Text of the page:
In some cases, these references were an attempt to damage Malcolm X's credibility, but economically disadvantaged people have found his early years to be a point of commonality, and Malcolm X himself was proud of how far he had come. He spared no detail of his youth in his autobiography, and used his Nation of Islam sometimes called Black Islam ideas to interpret them. Dancing, drinking, and even his hair style were represented by Malcolm X to be marks of shame and self-hatred. Relaxed hair in particular was an anathema to Malcolm X for the rest of his life; he described his first "conk" in the autobiography this way: It makes you wonder if the Negro has completely lost his sense of identity, lost touch with himself.

Fundamentally, the a description of the savior malcolm x believes in the racial superiority of blacks, a belief supported by a complex genesis fable, which includes an envious, evil white scientist who put a curse on blacks.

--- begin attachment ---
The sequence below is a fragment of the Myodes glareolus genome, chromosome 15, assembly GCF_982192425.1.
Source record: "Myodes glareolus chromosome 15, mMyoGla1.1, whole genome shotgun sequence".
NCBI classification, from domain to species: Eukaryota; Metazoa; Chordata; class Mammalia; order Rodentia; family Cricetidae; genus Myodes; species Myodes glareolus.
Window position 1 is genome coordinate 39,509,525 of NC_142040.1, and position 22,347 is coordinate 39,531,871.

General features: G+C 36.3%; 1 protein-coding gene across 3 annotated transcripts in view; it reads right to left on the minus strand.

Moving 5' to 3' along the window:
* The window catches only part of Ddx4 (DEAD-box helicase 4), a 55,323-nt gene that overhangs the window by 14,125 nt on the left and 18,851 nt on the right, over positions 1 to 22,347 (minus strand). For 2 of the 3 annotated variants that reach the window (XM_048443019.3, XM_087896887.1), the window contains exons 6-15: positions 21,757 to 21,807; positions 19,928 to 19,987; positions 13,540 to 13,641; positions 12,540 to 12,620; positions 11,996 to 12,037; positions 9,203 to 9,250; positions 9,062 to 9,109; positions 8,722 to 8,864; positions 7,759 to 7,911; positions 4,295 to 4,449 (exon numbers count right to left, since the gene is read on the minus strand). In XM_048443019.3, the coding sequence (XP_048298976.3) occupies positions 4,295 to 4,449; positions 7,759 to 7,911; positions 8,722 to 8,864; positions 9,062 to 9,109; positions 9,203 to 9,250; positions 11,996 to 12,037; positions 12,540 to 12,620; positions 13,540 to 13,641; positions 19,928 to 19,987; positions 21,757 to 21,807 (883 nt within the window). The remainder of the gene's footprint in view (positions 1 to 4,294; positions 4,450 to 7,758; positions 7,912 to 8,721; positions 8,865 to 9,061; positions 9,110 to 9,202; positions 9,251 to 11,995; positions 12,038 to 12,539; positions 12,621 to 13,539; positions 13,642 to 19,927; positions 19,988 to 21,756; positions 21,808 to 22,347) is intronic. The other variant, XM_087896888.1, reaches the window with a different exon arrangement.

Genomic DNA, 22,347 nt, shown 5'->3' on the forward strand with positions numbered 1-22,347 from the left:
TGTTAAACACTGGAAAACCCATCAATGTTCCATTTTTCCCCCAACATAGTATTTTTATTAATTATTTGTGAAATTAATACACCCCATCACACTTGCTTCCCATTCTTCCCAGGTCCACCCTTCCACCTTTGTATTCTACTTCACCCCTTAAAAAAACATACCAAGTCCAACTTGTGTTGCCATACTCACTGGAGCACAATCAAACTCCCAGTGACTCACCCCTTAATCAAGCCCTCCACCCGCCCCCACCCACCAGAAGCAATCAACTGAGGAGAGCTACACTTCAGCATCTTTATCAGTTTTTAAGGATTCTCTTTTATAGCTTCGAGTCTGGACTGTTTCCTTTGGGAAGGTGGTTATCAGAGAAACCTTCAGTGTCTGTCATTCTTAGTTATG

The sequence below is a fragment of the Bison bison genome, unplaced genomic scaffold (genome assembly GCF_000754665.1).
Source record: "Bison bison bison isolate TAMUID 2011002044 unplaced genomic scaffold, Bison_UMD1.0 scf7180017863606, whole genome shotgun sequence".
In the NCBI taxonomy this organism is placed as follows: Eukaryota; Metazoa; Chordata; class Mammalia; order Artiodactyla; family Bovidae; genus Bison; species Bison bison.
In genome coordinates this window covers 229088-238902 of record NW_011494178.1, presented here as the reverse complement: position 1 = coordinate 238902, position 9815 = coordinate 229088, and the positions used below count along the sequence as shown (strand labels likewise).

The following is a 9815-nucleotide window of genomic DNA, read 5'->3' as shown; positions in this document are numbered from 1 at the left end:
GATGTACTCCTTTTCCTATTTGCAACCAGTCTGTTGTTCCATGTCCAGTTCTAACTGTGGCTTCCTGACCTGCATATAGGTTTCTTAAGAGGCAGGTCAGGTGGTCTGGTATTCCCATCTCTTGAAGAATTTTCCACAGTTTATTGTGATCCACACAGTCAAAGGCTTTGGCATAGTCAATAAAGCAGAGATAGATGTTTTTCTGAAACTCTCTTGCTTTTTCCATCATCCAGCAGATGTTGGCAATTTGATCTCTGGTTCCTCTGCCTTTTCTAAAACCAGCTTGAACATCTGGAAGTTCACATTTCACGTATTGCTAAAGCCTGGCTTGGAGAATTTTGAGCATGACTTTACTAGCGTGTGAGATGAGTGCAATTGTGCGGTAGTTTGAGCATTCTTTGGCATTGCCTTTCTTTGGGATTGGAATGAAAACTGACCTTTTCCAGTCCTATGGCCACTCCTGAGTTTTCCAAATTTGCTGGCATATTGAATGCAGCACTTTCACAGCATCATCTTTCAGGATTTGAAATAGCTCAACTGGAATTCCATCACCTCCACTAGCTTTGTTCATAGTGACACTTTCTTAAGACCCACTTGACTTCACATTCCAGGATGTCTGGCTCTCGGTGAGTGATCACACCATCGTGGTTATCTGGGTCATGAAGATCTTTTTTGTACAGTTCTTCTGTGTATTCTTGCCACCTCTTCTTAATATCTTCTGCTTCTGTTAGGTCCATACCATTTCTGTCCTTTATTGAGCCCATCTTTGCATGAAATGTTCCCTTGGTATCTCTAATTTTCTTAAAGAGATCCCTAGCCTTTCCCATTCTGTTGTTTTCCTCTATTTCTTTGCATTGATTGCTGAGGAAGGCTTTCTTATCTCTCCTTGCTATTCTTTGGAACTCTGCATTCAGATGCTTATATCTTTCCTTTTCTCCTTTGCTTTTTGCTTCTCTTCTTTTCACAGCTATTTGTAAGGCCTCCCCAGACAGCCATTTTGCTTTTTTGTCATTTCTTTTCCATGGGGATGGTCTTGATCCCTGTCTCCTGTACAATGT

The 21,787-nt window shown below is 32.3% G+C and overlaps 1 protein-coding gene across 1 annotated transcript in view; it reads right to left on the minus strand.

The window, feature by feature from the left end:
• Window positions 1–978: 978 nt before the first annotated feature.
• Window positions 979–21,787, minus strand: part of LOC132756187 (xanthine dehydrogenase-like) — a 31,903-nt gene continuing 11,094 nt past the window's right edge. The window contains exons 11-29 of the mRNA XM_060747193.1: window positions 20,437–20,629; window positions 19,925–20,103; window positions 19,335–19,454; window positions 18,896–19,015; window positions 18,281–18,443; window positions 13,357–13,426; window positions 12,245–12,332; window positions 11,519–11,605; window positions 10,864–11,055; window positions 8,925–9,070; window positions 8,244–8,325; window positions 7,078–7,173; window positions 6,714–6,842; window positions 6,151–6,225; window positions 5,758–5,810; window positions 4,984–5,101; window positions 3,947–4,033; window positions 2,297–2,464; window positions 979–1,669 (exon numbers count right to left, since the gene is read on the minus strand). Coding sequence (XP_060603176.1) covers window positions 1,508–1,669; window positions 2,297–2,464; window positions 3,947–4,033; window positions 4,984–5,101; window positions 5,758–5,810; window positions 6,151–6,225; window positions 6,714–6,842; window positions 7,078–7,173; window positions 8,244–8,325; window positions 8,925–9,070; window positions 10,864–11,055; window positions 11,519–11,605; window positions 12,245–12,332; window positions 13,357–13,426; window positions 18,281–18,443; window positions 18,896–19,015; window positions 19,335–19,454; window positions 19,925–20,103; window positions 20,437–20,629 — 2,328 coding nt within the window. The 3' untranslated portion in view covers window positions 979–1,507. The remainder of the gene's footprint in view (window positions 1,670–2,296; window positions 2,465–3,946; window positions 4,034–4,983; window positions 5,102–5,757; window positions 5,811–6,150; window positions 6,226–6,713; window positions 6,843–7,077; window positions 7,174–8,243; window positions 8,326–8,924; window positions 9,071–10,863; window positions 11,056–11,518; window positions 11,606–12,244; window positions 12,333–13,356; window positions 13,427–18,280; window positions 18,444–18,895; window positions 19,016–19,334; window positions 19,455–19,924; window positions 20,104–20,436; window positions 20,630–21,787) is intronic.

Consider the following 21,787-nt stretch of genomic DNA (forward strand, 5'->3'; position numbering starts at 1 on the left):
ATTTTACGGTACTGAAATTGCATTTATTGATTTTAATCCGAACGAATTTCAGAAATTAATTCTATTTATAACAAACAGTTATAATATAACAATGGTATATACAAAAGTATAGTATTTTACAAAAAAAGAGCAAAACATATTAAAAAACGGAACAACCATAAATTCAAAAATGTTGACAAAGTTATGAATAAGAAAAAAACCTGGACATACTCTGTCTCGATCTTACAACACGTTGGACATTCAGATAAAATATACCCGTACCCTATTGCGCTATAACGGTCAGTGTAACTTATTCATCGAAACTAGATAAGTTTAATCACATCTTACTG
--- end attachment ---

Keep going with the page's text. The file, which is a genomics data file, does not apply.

The faith became a focus for Malcolm X's fury about his treatment and his family's at the hands of whites, about the lack of opportunity he had as a young black man, and the psychological damage of systematic anti-black racism--that is, the damage of self-hatred. Malcolm X read "everything he could get his hands on" in the prison library. He interpreted history books with the newly-learned tenets of Elijah Muhammad, and told of his realizations in an Playboy interview with Alex Haley.

It was then that he took the surname "X" and dropped his "slave name" of Little--the X stands for the African tribe of his origin that he could never know.

A description of the savior malcolm x

The Nation of Islam's leadership was so impressed by his tireless efforts and his fiery speeches that they sent him to start a new temple in Boston, which he did, then repeated his success in Philadelphia by 1954.

Malcolm X's faith was inextricably linked to his worship of Elijah Muhammad. Everything Malcolm X accomplished he said was accomplished through Elijah Muhammad. In his autobiography, he recalled a speech which described his devotion: I don't care if it costs my life. During those nine years, Malcolm X was made a national minister--he became the voice of the Nation of Islam. He was a speechwriter, an inspired speaker, a pundit often quoted in the news, and he became a philosopher.